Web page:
There are two distinct perspectives on the book of Revelation. My recollection from childhood was that it was about a hundred-year war and blood up to the muzzles of the horses and scenes where Jesus plunged millions into the everlasting fire. Those parts of Revelation were used to scare us into being good. And we were good, and we thought our way of being good was the only way to live—scared of judgment and bound for glory while all our enemies perished.
Roger Ferlo distinguishes the two perspectives: “The images and obsessions of the book of Revelation have perhaps wreaked more havoc in people’s lives—created more strife, fomented more demonic fantasies, misled more people—than any other book in the Bible. (My fundamentalist daughter-in-law is always urging me to read the Left Behind series.) To a hostile reader the book (of Revelation) is absolute craziness—disjointed, inconsistent, violent, madly repetitive.
“But even its severest critics recognize the power of its cadences, the theophanies, the elemental resonance of its presiding myths. The dragon with the seven heads, the woman clothed with the sun, the Lamb upon his throne, what the Dante scholar Peter Hawkins has called ‘the cubed jewel box of the heavenly city’—these are symbols that have shaped the religious imagination of the West for two thousand years. (Feast, B4, 240)
Bible scholar Elizabeth Schussler Fiorenza of Harvard tells us that in reality Revelation is recounting the great slaughters that happened during Rome’s conquering of many nations—actually prophecy after the fact. The seven churches around Ephesus in Asia Minor (now Turkey) to whom John writes were ravaged by war, and the new Christians were more severely punished than any others. Their children were killed and their homes were destroyed, leaving them without hope. John wrote Revelation to restore their hope by showing the “last days,” when God through Jesus would purify the earth and reward all the redeemed, while their persecutors suffered torment. But while waiting for these heavenly rewards, John wanted the people to be strong and to live honorable lives.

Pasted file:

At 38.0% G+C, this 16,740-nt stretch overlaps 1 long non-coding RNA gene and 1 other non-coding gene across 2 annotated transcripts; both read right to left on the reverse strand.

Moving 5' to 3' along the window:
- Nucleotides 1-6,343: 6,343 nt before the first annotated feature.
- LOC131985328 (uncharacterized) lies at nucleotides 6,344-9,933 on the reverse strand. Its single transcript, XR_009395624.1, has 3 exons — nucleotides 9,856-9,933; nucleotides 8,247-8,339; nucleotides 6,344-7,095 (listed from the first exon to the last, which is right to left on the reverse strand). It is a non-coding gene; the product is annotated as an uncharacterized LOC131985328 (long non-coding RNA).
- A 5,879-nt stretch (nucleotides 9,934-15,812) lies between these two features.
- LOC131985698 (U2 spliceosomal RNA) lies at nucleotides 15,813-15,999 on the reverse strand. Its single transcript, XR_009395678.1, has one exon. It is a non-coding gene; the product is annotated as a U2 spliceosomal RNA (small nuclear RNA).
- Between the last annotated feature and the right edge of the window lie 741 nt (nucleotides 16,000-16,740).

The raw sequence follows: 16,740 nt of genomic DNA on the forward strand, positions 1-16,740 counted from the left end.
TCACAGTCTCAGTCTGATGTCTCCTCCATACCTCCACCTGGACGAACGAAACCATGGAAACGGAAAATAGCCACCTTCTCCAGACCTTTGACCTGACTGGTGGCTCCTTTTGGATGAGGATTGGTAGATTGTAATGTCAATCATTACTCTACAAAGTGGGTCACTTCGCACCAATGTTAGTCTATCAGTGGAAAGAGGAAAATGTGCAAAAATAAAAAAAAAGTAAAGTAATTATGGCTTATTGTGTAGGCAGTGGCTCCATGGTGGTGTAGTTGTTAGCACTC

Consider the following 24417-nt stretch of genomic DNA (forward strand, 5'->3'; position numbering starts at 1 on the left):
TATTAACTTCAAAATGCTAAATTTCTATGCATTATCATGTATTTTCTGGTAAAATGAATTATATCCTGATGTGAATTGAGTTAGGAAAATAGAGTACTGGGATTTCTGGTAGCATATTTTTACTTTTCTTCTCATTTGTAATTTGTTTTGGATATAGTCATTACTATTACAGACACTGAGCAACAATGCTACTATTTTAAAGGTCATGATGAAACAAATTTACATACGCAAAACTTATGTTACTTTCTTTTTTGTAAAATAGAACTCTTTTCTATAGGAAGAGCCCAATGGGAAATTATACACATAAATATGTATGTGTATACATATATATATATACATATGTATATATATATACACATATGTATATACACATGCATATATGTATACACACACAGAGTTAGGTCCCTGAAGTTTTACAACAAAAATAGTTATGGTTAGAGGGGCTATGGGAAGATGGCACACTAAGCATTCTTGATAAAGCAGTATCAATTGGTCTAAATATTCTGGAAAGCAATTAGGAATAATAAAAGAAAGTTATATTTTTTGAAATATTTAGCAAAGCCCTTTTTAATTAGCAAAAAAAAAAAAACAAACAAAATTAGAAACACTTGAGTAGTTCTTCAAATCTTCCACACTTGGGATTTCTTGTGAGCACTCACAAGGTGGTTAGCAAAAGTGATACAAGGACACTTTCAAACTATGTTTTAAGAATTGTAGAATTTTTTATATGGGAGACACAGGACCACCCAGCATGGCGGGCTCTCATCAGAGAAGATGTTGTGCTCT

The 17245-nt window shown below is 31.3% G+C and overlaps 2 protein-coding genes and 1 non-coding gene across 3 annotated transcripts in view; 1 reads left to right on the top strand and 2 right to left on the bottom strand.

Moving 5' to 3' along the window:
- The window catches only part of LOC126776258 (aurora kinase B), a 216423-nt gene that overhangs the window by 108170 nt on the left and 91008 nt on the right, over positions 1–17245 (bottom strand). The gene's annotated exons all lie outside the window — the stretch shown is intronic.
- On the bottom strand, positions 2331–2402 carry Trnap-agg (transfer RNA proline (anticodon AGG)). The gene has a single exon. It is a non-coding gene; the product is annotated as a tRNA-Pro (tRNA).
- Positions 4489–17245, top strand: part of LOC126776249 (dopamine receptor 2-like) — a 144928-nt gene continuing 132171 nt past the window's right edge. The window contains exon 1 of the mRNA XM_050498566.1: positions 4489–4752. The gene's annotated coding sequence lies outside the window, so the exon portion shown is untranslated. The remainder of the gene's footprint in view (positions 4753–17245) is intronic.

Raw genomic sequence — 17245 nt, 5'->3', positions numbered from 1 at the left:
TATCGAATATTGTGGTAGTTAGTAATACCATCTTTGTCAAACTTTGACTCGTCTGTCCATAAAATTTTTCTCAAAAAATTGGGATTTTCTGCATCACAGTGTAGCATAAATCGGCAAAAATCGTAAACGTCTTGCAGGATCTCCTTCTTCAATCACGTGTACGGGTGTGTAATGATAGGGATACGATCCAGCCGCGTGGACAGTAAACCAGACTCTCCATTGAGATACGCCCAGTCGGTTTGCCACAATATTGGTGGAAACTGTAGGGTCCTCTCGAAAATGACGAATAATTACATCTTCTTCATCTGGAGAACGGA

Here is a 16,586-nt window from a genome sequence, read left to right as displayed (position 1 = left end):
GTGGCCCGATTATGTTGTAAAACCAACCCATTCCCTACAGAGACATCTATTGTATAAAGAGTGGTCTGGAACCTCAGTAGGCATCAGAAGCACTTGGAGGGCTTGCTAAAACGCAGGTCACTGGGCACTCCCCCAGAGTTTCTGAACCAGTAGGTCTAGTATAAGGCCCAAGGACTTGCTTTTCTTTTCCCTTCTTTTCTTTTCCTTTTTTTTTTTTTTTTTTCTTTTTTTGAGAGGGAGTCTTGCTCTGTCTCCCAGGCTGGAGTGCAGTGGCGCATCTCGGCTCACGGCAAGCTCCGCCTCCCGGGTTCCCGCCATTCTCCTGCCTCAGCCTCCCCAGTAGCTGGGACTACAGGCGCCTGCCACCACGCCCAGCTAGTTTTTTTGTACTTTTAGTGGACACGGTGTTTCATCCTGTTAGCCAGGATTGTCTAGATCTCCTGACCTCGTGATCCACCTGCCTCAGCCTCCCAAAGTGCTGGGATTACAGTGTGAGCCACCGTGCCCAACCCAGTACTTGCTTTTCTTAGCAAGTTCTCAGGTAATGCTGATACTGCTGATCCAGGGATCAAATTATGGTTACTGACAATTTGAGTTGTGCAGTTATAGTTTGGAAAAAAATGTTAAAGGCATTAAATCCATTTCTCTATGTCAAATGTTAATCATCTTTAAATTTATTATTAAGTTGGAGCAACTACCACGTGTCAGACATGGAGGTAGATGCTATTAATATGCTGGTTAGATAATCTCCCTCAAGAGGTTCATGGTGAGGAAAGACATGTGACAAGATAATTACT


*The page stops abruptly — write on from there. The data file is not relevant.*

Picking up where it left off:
Our text from Revelation 3 is part of a magnificent pageant (think “Les Mis” for majesty and panorama) in which Jesus, “God’s Yes, the Faithful and Accurate Witness, the First of God’s creation,” admonishes the church at Laodicea for not having a perspective. Commentaries tell us that Laodicea lacked its own water supply, having no direct access to the cold water of the mountains or the hot water of the nearby springs. The waters flowing by aqueduct from the healing hot springs five miles away were lukewarm when they reached Laodicea. Likewise, Jesus found this church’s tepid indifference repugnant. Cold and hot water represent something positive, for cold water refreshes in the heat, and hot water is a tonic when one is chill. But lukewarm? The KJV has that powerful phrase: “You are lukewarm and I will spew you out of my mouth.” I asked Sheryl to give me an example of a liquid she might want to “spew out,” and she vividly reminded me of the time the box elder bug fell into my coffee.
In his vision, John of Patmos says Jesus accuses the people in the church at Laodicea of behaving exactly like their unconverted neighbors. They compromise and use their riches to buy off their enemies. Though they are not out on the streets robbing banks, raping, looting, murdering, mugging old grandmothers, or abusing children, they behave like Romans. Jesus says: “Choose a perspective! Stand for something. Make a difference.” But the message is even stronger than that. Jesus says, “The people I love, I call to account—prod and correct and guide so that they’ll live at their best.”